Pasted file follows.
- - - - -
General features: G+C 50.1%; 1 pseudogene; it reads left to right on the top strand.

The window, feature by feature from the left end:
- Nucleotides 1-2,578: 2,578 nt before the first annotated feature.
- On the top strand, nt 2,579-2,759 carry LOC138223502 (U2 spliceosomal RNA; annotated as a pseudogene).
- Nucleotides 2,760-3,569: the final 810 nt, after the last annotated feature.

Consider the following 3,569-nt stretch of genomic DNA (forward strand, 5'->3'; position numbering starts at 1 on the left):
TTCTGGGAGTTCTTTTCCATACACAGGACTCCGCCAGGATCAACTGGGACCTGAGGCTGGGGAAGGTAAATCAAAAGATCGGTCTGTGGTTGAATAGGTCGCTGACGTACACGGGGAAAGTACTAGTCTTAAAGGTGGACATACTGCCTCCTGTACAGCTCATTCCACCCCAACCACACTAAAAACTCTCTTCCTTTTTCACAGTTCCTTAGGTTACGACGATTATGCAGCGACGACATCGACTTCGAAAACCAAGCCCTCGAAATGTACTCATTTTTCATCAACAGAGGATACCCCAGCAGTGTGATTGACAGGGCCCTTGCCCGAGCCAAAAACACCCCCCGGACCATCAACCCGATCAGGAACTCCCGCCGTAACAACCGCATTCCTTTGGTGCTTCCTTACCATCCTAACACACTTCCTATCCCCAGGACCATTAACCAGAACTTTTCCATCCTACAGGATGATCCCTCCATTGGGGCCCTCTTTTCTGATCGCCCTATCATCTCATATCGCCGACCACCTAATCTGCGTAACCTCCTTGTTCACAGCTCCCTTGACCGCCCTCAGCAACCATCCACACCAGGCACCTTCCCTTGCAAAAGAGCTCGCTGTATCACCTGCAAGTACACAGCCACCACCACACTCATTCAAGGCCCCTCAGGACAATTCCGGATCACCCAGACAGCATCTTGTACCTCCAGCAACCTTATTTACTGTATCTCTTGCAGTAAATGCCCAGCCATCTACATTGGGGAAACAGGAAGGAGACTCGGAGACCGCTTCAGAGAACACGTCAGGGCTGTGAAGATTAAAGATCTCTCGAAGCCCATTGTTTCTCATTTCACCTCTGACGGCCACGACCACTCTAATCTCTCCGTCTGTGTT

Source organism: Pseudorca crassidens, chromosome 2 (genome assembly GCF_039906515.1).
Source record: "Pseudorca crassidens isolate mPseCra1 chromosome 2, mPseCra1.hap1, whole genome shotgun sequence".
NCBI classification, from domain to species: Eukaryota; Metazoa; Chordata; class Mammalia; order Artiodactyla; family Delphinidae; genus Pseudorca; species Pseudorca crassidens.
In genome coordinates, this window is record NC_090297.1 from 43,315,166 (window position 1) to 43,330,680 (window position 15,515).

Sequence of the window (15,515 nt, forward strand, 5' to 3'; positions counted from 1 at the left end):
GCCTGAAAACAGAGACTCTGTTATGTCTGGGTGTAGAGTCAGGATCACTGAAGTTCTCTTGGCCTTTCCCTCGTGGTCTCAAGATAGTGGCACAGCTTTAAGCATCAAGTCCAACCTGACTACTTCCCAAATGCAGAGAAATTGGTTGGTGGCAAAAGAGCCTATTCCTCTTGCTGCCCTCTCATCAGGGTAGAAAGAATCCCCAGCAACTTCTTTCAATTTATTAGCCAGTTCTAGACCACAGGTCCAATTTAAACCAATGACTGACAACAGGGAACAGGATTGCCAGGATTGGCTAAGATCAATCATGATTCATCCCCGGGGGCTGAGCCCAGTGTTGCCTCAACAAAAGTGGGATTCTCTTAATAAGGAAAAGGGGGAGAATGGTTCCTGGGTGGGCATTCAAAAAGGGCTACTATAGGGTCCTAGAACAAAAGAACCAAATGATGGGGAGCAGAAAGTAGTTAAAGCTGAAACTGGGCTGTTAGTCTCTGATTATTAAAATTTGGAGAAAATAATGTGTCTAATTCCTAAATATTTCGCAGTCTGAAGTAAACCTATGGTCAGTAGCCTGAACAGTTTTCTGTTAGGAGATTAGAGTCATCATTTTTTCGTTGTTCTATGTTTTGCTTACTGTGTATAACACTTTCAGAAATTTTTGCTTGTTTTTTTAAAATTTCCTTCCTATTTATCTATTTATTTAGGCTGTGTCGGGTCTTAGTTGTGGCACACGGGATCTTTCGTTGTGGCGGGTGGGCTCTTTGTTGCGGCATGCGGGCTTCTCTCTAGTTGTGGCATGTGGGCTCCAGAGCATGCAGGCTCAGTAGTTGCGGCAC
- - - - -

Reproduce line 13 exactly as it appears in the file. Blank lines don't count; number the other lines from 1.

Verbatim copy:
GCCTGAAAACAGAGACTCTGTTATGTCTGGGTGTAGAGTCAGGATCACTGAAGTTCTCTTGGCCTTTCCCTCGTGGTCTCAAGATAGTGGCACAGCTTTAAGCATCAAGTCCAACCTGACTACTTCCCAAATGCAGAGAAATTGGTTGGTGGCAAAAGAGCCTATTCCTCTTGCTGCCCTCTCATCAGGGTAGAAAGAATCCCCAGCAACTTCTTTCAATTTATTAGCCAGTTCTAGACCACAGGTCCAATTTAAACCAATGACTGACAACAGGGAACAGGATTGCCAGGATTGGCTAAGATCAATCATGATTCATCCCCGGGGGCTGAGCCCAGTGTTGCCTCAACAAAAGTGGGATTCTCTTAATAAGGAAAAGGGGGAGAATGGTTCCTGGGTGGGCATTCAAAAAGGGCTACTATAGGGTCCTAGAACAAAAGAACCAAATGATGGGGAGCAGAAAGTAGTTAAAGCTGAAACTGGGCTGTTAGTCTCTGATTATTAAAATTTGGAGAAAATAATGTGTCTAATTCCTAAATATTTCGCAGTCTGAAGTAAACCTATGGTCAGTAGCCTGAACAGTTTTCTGTTAGGAGATTAGAGTCATCATTTTTTCGTTGTTCTATGTTTTGCTTACTGTGTATAACACTTTCAGAAATTTTTGCTTGTTTTTTTAAAATTTCCTTCCTATTTATCTATTTATTTAGGCTGTGTCGGGTCTTAGTTGTGGCACACGGGATCTTTCGTTGTGGCGGGTGGGCTCTTTGTTGCGGCATGCGGGCTTCTCTCTAGTTGTGGCATGTGGGCTCCAGAGCATGCAGGCTCAGTAGTTGCGGCAC